5. The Web is not Evil!

This statement might seem at odds with my earlier declarations, but it is important for students (and perhaps arcane professors) to know that the web is increasingly a place for good information, with the caveat that students learn the skills to identify what constitutes “good” information. With more and more respectable periodicals putting their articles online (New York Times, Time, Business Week, etc.), the Directory of Open Access Journals,and Google Books, just to name a few, the web has become a source for serious research, a place that professors should not spurn.

6. Cite! Cite! Cite!

Nothing makes me cringe more than watching students use Google’s image search to mindlessly copy and paste into a power point presentation. Students need to understand that images are intellectual property just as much as an article from JSTOR. The source of these images needs to be cited in a bibliography, yet even professors seem mute on the subject. Perhaps it’s time we all took a refresher course on copyright. Just because it’s for educational purposes doesn’t mean it doesn’t have to be cited.

Though I realize that librarians are acutely aware of these oversights, especially in one-on-one reference sessions, they remain to be addressed. Let’s start the revolution now!

Shhhhhh! November 24, 2009

Posted by pupfiction in Just for Fun.
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This is what kept happening today to me at work. Thought you should know….

Umberto Eco: Closet Librarian? November 16, 2009

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In this interesting interview by Spiegel,  Umberto Eco, renowned author and scholar, perhaps best known for his mystery work The Name of the Rose, explains his upcoming exhibit at the Louvre–a showcase on the importance of lists in society and the arts. While this seems like an abstract (or odd) choice at first, Eco explains that lists have a way of combating mortality, saying “We have a limit, a very discouraging, humiliating limit: death. That’s why we like all the things that we assume have no limits and, therefore, no end. It’s a way of escaping thoughts about death. We like lists because we don’t want to die.”  Eco goes on to explain why the lists generated by Google do not fulfill these spiritual needs, and how education should address the transient and unreliable nature of information on the web. Though he may not realize it, he is fighting for information literacy as an educational standard; something we American librarians have been fighting for for a long time. Eco, we are behind you!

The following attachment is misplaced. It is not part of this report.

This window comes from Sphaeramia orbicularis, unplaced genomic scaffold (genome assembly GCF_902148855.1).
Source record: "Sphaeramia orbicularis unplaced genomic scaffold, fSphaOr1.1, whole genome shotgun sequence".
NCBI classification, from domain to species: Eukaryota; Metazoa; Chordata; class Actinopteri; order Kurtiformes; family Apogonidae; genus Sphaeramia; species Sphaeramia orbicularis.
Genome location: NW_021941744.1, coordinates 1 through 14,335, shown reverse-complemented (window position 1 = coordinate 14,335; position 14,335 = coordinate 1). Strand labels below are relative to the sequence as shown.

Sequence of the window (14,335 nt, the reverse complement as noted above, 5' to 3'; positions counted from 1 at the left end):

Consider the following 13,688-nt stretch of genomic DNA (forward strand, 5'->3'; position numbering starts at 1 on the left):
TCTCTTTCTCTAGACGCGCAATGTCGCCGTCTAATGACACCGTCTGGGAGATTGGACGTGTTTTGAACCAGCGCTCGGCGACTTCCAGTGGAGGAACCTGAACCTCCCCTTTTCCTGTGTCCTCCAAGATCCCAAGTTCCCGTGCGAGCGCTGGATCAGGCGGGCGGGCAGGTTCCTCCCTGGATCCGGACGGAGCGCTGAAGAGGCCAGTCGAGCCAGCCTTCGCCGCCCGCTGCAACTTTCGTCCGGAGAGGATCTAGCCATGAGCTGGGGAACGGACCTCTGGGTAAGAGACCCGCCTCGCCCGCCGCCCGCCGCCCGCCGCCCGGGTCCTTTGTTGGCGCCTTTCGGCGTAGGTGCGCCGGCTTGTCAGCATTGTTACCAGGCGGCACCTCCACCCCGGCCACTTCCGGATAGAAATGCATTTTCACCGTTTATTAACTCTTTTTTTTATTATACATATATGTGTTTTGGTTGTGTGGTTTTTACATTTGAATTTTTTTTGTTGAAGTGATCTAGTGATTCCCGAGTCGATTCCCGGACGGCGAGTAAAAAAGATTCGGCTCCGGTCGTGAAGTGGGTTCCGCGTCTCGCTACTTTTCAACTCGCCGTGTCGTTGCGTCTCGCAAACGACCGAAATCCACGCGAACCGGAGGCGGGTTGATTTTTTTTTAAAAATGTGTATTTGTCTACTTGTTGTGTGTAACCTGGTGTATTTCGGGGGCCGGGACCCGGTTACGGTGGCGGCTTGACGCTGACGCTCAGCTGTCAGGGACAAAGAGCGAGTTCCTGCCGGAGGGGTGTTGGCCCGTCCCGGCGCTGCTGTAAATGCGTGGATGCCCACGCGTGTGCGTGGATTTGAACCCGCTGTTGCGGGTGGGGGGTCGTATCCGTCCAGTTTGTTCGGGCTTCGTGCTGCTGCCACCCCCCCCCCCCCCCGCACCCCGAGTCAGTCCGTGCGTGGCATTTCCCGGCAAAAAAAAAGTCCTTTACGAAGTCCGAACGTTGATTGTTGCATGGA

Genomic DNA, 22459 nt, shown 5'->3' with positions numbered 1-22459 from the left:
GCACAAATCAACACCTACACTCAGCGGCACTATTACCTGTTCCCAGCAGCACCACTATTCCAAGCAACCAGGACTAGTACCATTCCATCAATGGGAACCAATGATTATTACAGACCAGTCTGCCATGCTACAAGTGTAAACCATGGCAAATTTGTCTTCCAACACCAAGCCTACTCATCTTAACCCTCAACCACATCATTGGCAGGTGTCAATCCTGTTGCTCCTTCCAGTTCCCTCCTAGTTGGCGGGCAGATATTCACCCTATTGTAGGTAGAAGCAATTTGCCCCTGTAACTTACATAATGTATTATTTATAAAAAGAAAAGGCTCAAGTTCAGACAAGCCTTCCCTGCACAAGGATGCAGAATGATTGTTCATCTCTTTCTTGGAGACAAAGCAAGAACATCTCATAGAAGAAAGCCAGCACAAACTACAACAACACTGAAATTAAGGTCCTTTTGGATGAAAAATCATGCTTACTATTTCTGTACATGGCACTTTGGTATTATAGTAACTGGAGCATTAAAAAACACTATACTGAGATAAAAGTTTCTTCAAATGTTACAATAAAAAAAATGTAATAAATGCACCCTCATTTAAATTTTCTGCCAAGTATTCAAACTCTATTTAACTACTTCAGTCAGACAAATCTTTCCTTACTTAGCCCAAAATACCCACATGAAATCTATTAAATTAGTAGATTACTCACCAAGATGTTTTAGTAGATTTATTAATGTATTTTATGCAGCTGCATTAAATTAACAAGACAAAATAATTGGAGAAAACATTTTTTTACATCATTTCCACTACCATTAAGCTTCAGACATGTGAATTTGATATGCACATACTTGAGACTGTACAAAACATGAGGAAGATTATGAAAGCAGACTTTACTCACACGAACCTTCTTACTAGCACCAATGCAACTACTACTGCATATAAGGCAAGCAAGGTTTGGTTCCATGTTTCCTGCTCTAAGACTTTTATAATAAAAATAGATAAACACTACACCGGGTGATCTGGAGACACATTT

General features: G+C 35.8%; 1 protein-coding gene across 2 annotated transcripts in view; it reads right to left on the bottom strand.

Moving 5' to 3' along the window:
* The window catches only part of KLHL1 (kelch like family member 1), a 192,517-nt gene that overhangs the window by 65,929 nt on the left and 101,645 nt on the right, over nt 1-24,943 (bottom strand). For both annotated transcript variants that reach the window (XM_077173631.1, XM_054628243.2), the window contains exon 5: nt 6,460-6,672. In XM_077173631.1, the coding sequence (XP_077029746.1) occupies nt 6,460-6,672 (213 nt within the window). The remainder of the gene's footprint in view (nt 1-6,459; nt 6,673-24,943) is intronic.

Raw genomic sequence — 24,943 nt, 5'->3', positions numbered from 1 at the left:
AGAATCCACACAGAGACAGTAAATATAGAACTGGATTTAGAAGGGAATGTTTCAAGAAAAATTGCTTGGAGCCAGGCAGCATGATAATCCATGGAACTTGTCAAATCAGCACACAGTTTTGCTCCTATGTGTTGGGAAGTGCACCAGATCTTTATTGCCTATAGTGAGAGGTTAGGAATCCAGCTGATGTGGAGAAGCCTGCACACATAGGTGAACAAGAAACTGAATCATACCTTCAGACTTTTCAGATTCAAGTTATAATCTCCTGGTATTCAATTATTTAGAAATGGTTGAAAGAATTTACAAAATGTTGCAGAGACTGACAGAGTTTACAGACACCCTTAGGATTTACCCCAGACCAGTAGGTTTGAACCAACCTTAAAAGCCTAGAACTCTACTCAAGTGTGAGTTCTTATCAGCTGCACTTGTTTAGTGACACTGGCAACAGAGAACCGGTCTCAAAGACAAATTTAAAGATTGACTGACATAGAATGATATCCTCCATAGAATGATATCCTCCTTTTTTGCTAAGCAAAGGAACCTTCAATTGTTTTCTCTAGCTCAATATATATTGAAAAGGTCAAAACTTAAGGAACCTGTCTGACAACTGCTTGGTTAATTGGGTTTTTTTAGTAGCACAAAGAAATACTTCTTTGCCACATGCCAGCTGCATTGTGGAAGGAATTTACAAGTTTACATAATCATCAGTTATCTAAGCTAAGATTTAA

Judge a book by its smell! November 12, 2009

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Who doesn’t love the spectrum of book odors? From the smell of dusty, archaic library books to the smell of freshly printed Barnes & Noble books, you can often find me with my nose in a book, literally. Matija Strlic, a chemist at University College London, has developed a process called “material degradomics” to determine how degraded the paper within books are. This will greatly help rare book specialists and archivists in determining what artifacts need to be preserved and in what order. Check out the full article by Wired Science.

Know when to hold ’em, know when to fold (aka toss) ’em October 20, 2009

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Working on an astronomy bibliography today reminded me of one of my favorite blogs: Awful library books where one can peruse the annals of books that should have been tossed long ago.  That is not to say that some of the books wouldn’t be great contributions to archives cataloging the evolution of human thought, culture, and technology . This site takes contributions from all over and is, besides an important reminder to librarians who refuse to throw anything away, extremely humorous.